Tuesday is election day in Los Angeles, and voters will weigh in on who should be the city’s next mayor and decide on a measure that would boost the city’s sales tax. Also on the ballot are contests for city controller, city attorney, eight council districts, and board seats for the Los Angeles Unified School District and the Los Angeles Community College District. Polls will be open from 7 a.m. to 8 p.m., and voters can also drop off mail-in ballots at polling stations.
After many months of campaigning and a frenzy of television ads and mailers, voters still have few details of how the top mayoral contenders would deal with the city's financial problems.
In their final push before voters headed to the polls, the candidates barnstormed Los Angeles. Eric Garcetti had an early morning meeting with union workers in Wilmington before embarking on a “whistle-stop” tour, taking public transit to greet voters throughout the city. Greuel completed a swing that took her to 30 events in the three days preceding Election Day, including testing out her moves with an elementary school drill team. Jan Perry campaigned not only for herself, but also against Measure A, which would raise the city’s sales tax to 9.5%. Kevin James hit the Original Farmers Market with former Mayor Richard Riordan.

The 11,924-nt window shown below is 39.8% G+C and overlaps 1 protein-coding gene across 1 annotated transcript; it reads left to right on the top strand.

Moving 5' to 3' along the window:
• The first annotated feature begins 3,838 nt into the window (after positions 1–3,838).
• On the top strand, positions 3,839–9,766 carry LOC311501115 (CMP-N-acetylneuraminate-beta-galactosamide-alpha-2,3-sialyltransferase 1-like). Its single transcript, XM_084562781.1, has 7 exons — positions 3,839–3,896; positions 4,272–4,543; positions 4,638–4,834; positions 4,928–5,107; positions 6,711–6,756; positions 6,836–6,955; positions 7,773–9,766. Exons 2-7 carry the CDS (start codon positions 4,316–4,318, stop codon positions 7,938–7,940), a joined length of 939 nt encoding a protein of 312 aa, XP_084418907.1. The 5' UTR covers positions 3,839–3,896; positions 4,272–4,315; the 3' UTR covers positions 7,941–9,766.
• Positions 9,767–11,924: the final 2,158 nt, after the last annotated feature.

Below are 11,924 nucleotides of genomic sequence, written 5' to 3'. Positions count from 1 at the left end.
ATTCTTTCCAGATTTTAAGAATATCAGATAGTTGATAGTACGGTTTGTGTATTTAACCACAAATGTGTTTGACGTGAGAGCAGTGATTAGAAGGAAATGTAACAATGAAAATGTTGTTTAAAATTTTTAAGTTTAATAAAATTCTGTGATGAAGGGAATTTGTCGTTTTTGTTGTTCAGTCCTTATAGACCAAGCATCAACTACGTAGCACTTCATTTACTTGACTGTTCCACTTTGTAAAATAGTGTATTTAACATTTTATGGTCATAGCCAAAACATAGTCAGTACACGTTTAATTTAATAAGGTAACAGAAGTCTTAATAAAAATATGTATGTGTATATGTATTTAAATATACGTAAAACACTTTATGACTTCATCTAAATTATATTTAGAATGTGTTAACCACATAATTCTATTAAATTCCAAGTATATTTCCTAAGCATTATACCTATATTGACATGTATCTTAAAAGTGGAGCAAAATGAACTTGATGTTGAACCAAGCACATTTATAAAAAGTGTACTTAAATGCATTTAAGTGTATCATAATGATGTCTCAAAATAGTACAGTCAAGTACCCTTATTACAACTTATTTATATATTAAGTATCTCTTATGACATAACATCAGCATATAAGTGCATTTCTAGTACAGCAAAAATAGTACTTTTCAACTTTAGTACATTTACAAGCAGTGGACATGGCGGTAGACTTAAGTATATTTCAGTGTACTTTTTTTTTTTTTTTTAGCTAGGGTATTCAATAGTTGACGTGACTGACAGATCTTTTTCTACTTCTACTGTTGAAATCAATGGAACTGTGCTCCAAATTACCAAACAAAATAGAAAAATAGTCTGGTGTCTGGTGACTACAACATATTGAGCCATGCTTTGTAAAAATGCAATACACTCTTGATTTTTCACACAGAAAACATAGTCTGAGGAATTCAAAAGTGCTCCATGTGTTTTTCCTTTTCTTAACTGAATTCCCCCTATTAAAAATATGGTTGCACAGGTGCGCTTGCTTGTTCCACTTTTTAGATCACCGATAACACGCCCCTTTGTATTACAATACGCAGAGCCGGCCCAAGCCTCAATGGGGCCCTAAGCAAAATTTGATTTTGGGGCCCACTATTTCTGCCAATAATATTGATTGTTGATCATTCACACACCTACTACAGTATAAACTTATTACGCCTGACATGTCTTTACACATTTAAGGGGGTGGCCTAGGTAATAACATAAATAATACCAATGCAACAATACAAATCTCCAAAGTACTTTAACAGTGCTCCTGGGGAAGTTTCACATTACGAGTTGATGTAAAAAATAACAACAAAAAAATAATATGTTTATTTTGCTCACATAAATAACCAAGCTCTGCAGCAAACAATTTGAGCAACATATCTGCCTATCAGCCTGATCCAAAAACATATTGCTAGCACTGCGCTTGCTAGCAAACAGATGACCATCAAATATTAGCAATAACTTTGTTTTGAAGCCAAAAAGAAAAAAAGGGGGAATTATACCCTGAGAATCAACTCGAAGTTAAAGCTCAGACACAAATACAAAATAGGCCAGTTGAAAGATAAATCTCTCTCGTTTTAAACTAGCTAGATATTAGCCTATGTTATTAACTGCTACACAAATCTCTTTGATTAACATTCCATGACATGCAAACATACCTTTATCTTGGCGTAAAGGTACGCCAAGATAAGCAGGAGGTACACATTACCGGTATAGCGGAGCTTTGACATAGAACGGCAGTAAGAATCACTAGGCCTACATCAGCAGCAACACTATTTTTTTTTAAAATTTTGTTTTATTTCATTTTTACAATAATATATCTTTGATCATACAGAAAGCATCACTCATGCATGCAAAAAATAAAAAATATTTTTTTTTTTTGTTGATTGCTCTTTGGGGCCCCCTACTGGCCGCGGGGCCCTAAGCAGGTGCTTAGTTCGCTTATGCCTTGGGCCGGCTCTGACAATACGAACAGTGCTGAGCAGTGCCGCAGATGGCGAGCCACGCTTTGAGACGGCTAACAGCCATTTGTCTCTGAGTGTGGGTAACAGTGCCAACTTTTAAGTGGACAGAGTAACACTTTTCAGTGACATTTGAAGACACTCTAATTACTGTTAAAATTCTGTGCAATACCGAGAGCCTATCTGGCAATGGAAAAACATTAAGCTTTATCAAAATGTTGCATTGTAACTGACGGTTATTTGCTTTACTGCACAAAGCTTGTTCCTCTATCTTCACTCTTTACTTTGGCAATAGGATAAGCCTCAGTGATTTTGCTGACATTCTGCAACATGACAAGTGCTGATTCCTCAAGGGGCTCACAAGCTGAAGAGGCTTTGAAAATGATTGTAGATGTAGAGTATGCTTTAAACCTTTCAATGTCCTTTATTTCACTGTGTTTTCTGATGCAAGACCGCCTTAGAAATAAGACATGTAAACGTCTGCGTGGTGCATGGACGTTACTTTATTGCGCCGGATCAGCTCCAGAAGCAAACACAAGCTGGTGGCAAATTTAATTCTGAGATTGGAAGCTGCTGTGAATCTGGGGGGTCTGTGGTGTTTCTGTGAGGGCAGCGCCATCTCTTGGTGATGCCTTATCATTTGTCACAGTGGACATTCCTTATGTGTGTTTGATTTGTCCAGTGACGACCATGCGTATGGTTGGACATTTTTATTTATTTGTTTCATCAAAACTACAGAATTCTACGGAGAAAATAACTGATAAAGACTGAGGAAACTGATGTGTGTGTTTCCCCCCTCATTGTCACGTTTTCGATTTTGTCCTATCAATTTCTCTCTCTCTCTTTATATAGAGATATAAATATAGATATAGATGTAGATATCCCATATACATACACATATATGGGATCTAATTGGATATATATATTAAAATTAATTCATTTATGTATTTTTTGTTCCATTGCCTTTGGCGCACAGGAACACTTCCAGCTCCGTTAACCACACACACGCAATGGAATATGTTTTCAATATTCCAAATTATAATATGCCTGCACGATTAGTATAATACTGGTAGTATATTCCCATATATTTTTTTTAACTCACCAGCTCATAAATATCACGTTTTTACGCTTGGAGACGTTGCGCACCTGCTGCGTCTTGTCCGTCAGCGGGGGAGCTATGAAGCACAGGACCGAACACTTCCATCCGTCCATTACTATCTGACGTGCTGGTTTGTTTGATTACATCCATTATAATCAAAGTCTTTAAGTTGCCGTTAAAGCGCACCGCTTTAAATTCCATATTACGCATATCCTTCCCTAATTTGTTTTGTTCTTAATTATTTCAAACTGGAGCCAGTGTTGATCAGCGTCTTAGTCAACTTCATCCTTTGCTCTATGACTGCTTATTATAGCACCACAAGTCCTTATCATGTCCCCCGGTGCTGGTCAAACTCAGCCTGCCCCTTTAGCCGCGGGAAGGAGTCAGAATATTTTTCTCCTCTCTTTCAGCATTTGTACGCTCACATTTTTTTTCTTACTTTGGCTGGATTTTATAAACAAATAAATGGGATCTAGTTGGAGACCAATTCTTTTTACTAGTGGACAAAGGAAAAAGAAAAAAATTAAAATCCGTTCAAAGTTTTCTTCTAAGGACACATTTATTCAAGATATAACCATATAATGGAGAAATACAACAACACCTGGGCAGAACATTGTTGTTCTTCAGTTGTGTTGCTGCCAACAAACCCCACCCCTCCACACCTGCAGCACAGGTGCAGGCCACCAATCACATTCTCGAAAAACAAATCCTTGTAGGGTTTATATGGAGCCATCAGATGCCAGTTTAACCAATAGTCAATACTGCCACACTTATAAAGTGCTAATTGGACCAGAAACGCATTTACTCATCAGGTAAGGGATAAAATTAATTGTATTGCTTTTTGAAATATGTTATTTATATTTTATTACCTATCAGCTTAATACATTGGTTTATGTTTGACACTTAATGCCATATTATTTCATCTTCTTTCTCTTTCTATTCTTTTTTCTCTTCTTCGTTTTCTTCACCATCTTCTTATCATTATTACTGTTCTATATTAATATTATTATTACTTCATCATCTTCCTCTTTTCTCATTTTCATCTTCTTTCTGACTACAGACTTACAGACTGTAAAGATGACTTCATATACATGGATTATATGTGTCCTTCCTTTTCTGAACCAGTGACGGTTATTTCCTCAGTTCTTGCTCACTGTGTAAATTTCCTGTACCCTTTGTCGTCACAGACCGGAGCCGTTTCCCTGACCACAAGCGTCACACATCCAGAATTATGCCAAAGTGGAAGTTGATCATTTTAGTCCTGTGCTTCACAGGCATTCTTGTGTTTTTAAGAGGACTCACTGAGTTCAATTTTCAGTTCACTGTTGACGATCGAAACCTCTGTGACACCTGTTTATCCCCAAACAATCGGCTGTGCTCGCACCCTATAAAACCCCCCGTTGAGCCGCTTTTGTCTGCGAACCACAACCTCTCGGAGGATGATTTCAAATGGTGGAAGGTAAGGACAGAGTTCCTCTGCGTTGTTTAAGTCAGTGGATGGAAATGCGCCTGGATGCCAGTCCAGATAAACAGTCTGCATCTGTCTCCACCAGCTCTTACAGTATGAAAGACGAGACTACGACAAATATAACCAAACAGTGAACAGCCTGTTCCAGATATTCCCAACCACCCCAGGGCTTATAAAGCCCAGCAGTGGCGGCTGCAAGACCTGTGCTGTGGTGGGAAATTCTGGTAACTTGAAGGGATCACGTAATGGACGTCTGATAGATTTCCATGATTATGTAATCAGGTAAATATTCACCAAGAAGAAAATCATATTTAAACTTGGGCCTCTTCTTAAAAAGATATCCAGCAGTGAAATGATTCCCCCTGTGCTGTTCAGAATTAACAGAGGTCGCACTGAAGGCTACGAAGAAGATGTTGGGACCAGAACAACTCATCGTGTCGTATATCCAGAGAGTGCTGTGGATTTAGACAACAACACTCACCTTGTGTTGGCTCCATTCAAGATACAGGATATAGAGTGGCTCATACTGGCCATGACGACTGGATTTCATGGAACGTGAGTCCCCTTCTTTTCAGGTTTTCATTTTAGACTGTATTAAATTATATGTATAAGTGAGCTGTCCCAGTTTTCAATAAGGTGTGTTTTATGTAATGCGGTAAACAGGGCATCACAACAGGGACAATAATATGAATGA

Candidates in the down-ballot races were also busy. City Atty. Carmen Trutanich, who is facing a tough reelection bid, returned to the campaign trail Monday after taking time off because of the death of his mother on Saturday. And Eastside council hopeful Gil Cedillo put out a call from California Gov. Jerry Brown.
Last-minute controversies continued to dog the candidates. The California chapter of the National Organization of Women and Garcetti slammed radio and Web ads by Greuel and her allies that pointed out that Perry declared bankruptcy years ago. And county supervisor and fellow Republican Michael Antonovich cried foul over a James fundraising plea that purported to come from Antonovich. The supervisor said the appeal included comments he never made. James’ campaign manager apologized.
The candidates are voting today, but they will continue to woo voters around the city, mindful that in what is expected to be a low-turnout contest, a small number of votes could swing key races. After the polls close, they will settle in and wait for the results before speaking at election night parties.
The public might get a brief respite from campaign ads because the top two candidates continuing to the May 21 runoff in any unresolved races must begin raising donations again. As for the losers, they will have to decide whether to endorse one of the rivals they have spent months attacking.
For comprehensive coverage of today's developments and tonight's results, visit www.latimes.comfor updates from the campaign trail, scenes from election night parties, Web chats with the reporters covering the races, and video reports.